OK, the latest on the Seeds of Peace saga. Last night, our Marty Levine reports, a Seeds of Peace delivery truck came to deliver food at an anarchist picnic-type gathering in Friendship Park. The bus had "15 police in tow," Levine reports, "and got a ticket for failing to signal while changing lanes."
The bus driver said police had followed him for three miles: When Levine asked a police lieutenant on the scene if the bus had done something to arouse suspicions, he was told that it was his job "to be suspicious of everyone."
Uh-huh. This is exactly what Vic Walczak has been talking about
"It's hard to imagine a situation where a peaceful group that makes food ... could attract this much firepower and police attention and not be harassment."
As you've probably heard -- and as that Post-Gazette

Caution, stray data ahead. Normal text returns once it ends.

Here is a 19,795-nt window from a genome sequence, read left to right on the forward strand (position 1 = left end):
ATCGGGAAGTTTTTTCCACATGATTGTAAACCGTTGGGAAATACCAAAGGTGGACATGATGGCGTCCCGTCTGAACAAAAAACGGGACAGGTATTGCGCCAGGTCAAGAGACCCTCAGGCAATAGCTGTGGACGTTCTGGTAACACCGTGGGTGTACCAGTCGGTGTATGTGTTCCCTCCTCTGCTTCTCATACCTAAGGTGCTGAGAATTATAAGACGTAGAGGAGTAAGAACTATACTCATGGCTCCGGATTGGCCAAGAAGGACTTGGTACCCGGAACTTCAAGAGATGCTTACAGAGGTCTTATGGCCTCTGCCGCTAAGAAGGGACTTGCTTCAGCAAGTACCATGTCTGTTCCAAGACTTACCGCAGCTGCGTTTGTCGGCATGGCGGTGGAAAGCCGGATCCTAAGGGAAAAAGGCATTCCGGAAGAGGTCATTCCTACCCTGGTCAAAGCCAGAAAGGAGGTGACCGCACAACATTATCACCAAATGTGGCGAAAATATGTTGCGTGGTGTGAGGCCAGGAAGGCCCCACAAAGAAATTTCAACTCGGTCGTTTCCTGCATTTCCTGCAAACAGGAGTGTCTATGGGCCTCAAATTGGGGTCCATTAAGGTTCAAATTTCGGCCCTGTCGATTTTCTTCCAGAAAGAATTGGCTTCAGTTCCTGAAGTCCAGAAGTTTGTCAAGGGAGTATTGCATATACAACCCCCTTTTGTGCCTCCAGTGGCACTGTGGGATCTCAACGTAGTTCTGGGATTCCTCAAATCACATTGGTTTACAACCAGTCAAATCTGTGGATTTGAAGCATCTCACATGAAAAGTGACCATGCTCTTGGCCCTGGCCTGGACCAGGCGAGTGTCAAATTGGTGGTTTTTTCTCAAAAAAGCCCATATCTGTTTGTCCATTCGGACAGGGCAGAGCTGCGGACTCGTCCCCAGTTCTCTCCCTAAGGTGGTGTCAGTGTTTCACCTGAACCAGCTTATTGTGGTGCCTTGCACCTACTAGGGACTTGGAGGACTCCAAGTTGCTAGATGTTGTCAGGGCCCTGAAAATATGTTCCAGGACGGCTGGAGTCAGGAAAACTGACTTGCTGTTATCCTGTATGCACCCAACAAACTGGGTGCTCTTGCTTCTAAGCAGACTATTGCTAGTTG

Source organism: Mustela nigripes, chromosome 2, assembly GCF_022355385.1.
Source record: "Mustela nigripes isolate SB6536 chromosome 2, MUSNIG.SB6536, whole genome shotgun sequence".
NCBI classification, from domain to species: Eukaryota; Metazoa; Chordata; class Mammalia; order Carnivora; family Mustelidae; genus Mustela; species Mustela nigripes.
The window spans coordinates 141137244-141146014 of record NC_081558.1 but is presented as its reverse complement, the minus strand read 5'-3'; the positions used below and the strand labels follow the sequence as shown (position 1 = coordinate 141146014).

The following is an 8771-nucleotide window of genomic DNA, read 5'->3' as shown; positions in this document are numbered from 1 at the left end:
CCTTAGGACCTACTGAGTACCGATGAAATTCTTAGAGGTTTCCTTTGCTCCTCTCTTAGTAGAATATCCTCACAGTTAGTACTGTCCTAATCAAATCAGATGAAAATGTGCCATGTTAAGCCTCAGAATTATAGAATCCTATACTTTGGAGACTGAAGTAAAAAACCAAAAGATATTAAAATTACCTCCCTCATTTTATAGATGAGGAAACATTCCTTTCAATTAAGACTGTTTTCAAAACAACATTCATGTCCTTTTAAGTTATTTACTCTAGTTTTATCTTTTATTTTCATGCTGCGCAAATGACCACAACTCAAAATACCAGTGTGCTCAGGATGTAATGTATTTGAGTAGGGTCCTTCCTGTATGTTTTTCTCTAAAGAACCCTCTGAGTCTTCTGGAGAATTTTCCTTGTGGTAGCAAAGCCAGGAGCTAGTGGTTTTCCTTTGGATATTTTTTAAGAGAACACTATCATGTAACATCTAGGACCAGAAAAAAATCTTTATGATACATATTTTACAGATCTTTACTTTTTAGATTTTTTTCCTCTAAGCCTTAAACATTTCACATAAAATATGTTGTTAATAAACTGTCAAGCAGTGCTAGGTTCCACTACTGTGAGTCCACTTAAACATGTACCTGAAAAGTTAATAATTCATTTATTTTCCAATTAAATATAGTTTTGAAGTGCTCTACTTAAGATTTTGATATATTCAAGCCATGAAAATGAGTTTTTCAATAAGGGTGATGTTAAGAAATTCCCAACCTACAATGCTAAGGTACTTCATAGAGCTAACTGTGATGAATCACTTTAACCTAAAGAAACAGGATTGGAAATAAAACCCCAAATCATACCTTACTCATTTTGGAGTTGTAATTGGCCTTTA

story reports -- judge Gary Lancaster tossed out a suit filed by the ACLU
on behalf of Seeds of Peace and other demonstrators. I hope to be posting a copy of the judge's ruling sometime soon. But the gist of it is this: Lancaster is going to let police make dubious arrests now, and defend themselves against civil lawsuits later.
That's usually how it works out, of course. But of course protesters' concern is that Lancaster is giving carte blanche to police to engage in harassing tactics for now -- quelling dissent while the G-20 is actually in town. And then someday, maybe, long after it's too late, police will have to admit they shouldn't have done that stuff.
And again -- this is exactly why many of us urged City Council
to be wary of giving police new powers. Walczak actually warned council that giving police added arrest powers was inviting a lot of litigation after the fact. And it looks like that's where we're headed.
UPDATE: On the bright side, apparently Seeds of Peace -- now in their new digs on the North Side -- got through the better part of the night with little trouble from police. Hope you got some rest, folks.